I would like to hear from u if u think that u can start in unreal engine? I want to learn developing games from A to Z.
I am a Web developer/Application developer so i have knoweledge of programming but not knowledge of game programming.
Woud u advice me to start with unreal engine or something more simple?
I good idea fighter but if they haven’t used any UE before would UE4 be a good starting point?.
Personally I would advise to start from nearer the beginning… maybe “Unreal Tournament 2004” to get some experience of BSP/Texturing the BSP and StaticMeshes.
When I first used ummm forgot it’s prefix Unreal Tournament III’s editor it was so different from UT2004’s and UE4 is different yes I know from UT2004 but the BSP principles and such were okay for both.
My thought Sean is to go buy Unreal Tournament 2004 and get some experience of BSP/Texturing the BSP and StaticMeshes before jumping into UE4 (UE4 = Unreal Editor 4.0)
In my opinion the UE4 is really easy to use even when you dont have any experience with the UE -> 2 years ago, when I started game development, I tried out several engines (cryengine, unity, udk) and UDK was far the most user friendly engine. That was UDK, now with the UE4 it’s a lot more easier!
I dont think its an good idea to start with earlier tech.
UE4 might look like an intimidating, warm damping lo… erm, just intimidating at first look but those years of development did lead to something great. And the UE4 Editor is reallly good. I dont think its “easier” to start with the older stuff, instead it might even confuse and lern one the wrong things.
I do agree UDK took me well away from Qradient (Soldier of Fortune) and the Half-Life engine(s)… (spent most of my life on Source SDK).
The person who won the “Make Something Unreal Contest” a fair few years ago um “Red Orchestra” I read his interview in Gamer magazine and he knew his partner had left him when the food had stopped coming! …I had to laugh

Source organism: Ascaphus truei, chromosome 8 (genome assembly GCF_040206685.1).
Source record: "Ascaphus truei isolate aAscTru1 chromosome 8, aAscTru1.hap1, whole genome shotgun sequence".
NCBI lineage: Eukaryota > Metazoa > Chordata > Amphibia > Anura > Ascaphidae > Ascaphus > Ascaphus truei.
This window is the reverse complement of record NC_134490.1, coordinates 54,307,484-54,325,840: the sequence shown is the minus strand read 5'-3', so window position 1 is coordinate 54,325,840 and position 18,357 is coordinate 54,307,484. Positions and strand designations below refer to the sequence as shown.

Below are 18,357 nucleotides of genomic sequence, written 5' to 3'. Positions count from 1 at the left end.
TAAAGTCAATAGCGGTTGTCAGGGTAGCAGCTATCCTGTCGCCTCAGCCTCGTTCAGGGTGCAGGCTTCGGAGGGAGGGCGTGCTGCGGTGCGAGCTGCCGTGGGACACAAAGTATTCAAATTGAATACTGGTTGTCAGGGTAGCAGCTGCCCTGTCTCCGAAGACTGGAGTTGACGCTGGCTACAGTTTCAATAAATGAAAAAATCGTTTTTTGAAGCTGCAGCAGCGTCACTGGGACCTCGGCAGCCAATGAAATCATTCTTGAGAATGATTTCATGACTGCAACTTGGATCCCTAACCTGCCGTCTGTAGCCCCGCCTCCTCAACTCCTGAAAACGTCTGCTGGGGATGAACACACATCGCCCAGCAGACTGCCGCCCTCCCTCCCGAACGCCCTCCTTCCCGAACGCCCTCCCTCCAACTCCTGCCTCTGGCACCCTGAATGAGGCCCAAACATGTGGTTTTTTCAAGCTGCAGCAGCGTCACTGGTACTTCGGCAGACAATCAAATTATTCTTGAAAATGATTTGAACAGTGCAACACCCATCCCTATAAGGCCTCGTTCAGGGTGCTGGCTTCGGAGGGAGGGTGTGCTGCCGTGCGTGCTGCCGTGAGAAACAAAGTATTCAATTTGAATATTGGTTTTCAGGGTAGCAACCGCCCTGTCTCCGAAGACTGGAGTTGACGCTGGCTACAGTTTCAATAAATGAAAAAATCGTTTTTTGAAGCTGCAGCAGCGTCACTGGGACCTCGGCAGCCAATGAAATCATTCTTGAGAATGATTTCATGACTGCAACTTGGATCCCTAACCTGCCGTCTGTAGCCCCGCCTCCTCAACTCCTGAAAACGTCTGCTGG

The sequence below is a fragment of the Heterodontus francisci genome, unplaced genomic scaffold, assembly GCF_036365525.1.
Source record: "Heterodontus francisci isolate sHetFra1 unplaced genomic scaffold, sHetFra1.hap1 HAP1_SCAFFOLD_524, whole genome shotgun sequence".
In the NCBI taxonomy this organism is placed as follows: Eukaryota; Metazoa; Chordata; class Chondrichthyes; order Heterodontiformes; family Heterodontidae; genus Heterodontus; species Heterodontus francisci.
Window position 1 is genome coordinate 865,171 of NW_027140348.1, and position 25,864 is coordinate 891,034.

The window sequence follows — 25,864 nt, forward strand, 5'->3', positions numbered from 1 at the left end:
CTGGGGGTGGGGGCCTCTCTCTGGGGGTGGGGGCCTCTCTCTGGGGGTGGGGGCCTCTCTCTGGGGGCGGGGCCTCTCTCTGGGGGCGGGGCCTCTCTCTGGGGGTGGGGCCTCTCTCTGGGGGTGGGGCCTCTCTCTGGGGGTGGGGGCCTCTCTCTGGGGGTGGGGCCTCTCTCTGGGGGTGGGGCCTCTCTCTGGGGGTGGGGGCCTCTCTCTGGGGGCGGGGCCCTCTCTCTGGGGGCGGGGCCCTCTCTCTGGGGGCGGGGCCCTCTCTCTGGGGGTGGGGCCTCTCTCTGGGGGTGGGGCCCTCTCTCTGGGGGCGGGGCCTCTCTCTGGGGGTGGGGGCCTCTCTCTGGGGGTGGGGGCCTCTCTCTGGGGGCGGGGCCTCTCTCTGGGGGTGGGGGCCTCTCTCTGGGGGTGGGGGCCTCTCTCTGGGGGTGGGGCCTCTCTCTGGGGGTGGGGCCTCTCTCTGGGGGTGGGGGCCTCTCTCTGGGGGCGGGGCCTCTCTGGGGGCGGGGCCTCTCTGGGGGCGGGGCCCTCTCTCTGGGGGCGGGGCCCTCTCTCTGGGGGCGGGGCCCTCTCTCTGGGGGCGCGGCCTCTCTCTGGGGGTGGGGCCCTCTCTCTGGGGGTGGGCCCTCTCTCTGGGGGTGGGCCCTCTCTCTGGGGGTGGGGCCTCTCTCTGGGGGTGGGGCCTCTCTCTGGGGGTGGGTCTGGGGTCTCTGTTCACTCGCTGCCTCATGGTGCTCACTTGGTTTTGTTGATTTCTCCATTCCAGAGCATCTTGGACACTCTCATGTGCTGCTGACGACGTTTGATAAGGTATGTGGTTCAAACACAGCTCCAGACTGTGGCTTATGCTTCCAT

Just remember that even as an experienced programmer, it will take a lot of time to learn even the basics of game development. You shouldn’t have any problem understanding it, but there are a lot of stuff going on.
Looking forward to it i just bought the first month now I am trying lots of things i have eye’s to short XD to many things in to little time xD i think im going to follow a tutorial =p Cause this program is wicked XD
Yup Blueprints are best for tiny tasks that you need to play around. But they are also great help when you need figure out how to make some task.
For eg. I had that problem of physics objects that need to move around planet. How to make that fun (not simulation) is not easy answer,
coding it in C++ and compiling each time i tried new crazy idea would take weeks, while in BP i could prototype it in 1 day.
Now i have working solution, and all variable values like mass, acceleration inertia, all tuned for what i think is best. Tuning that all in C++
and recompiling each time would be tedious.
Thinking of it more, your question is wrong one.
Instead you should ask:
“Is there anything better for beginners than UE4?”
And i think there is nothing better.
First you can get it very cheap and have all source code, same access to documentation/support as those AAA companies. All for hobbyst prices, so what you get to what you pay for ratio is kind of neverending christmass.
Then you have solid community, well other engines ans have them.
Unreal uses lots of 3rd party plugins, and you can play with some of them for free (or included in that monthly fee). But point is that you can learn speedtree, alleghoritmic etc.
If you are serious about getting artist/developer job in future, then ue4 is one of top engines.
Anything more simple would be waste of time for anybody but hobbysts. Thing is that to get good and stable job in game industry you need to be really good. And you will never be great if you pick easiest tasks. Think what would be better on your CV: “I made ugly game with ogre”, or “I made that great machinima in UE4”.